What can I tell you? It would be in a way repetitive to regale the shows that were GREAT. The ones where we all felt less lonely.
You were there. You KNOW.
But I will add these things about each city/town I played in on the autumn tour, about these Canadian, Dutch, German, and English travels, where we met, where we touched and circled each other, where we wondered, where we danced, where we asked “why?” and “why not?” not of the gigs necessarily, but of that day, that time, of the fact that what we do together is so much more than my songs and you being there.
These are the places I played, and a few of the things I’ll remember:
In Port Alberni, I was told “you’ve lived a tragic life” and disagreed.
On Gabriola Island I fell asleep to the sounds of owls talking.
In Victoria a secret got out. I let it. I’d been holding on to it for awhile.
On Salt Spring Island I was transfixed by autumn leaves on a skylight.
I remember most from Denman Island that “people say all kinds of things, but they act on their feelings,” over comfort food.
In Armstrong four distinct chapters in my life met on one page.
During the show, Carla and I counted that I’ve played in Ymir eight times – the most I’ve played in any town, outside of my hometown.
In Calgary I tiptoed towards possibility, then ran away giggling.
Edmonton gave me three days of tears.
In Sherwood Park a man described the day his life changed while watching a turtle give birth, to assure me that life is long and full of unexpected wonder.
Regina kissed me with prairie autumn.
In Winnipeg I believed him – “you know what to do” – before sunrise on Osborne street.
Montreal sang every Disney song she could think of and I was glad I never finished any post-secondary schooling.
Ottawa let me rest my head on her lap and we planned our next bold move.
Toronto, as always, both soothed and excited and challenged and scared me. Our love story is being told so very slowly.
In Utrecht I was reminded of how I love short term routines in new cities.
Dusseldorf played music from home, connecting dots from far away places.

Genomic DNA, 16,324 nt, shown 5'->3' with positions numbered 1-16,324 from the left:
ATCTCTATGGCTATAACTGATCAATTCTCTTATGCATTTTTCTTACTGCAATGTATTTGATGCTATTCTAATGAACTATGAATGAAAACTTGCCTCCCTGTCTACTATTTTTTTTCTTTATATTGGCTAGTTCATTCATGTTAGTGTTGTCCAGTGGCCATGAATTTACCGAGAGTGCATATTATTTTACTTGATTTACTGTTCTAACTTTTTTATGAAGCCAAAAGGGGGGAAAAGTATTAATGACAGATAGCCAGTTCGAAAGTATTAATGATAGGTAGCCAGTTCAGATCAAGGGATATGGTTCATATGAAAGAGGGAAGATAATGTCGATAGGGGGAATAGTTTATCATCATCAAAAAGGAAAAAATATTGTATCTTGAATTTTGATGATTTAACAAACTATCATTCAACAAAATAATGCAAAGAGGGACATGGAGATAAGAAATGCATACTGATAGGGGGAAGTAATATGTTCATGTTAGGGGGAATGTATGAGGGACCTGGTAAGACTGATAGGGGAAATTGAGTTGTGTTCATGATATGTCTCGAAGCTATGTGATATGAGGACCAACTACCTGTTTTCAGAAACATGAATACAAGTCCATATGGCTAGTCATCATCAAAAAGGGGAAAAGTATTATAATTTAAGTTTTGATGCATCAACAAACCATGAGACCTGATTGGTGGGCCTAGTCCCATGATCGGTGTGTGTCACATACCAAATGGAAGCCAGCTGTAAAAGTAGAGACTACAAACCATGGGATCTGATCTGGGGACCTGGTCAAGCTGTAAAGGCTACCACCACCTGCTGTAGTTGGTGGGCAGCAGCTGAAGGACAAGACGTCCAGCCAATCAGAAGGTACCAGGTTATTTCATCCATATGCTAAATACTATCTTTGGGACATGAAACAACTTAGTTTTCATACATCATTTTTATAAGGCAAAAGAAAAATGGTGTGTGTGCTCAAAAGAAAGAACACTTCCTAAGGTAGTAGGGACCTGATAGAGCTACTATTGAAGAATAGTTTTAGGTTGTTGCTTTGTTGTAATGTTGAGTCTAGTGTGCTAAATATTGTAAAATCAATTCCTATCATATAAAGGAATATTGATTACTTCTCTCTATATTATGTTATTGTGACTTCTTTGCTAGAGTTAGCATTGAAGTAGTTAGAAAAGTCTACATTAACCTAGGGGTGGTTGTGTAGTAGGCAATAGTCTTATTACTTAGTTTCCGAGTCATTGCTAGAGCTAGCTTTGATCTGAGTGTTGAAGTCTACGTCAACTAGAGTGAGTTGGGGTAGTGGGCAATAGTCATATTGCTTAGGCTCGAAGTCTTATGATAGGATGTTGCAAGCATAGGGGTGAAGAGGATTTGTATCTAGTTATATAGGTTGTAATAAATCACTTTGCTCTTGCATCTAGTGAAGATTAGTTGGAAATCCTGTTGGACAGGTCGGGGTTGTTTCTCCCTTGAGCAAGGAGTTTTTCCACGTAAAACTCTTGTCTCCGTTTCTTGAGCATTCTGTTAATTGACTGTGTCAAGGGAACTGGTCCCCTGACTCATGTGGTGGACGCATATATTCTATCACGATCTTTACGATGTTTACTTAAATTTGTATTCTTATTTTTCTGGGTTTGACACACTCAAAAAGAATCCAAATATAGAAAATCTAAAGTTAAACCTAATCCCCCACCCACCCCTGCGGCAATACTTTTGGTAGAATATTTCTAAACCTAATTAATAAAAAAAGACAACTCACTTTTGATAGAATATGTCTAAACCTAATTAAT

Offenbach kissed me too, but with wine and whiskey and Louis Armstrong.
In Berlin I turned 35.
Amersfoort reminded me how lucky I am to have mostly great gigs for open ears and hearts, and that noisy bars are few and far between. But noisy bars still happen.
In Hengelo I remembered how much I love the rain on my skin.
I felt lucky in Verden.
In Bremen I was overwhelmed by voices, sound, and the curve of a back that underlined “I love you.”
London flirted and skirted and darted and danced noisily, sweetly, and late into the night.
Beverley poured sunshine on the comfiest bed. It found familiar weight in broken hearts. It was full of kindness.
In Leeds we picked up where we left off, drinking wine while I went on too long and she smoked out the window, laughing and remembering.
In Alcester I was moved by family and friendship, by illness and endurance.
In Kelvedon a drummer did a decent Grant Lawrence impression and cited a long list of Canadian bands worth loving, known to him by the R3 podcast, and I missed Canada.
Onanole has come to be a much needed halfway point and always tells me “you’re tired, you’re safe here, sleep well.”
…and from there I drove home. 12,000+ Canadian kms later, planes and trains and rental cars through Germany, The Netherlands and England, wrong turns, right steps, hours, days, songs, duets, solos, parking tickets, speeding tickets, missed connections, connection, love, sex, touch, tears, remembering, forgetting, presence, absence, having, missing, something smaller and mightier than bridges over land and time, courage, fear, songs, stories, and nine weeks later –
I’m still yours.
and that was THAT tour.
and I’m going to rest now. Until the new year,
I love you this much (I assure you it’s A Lot):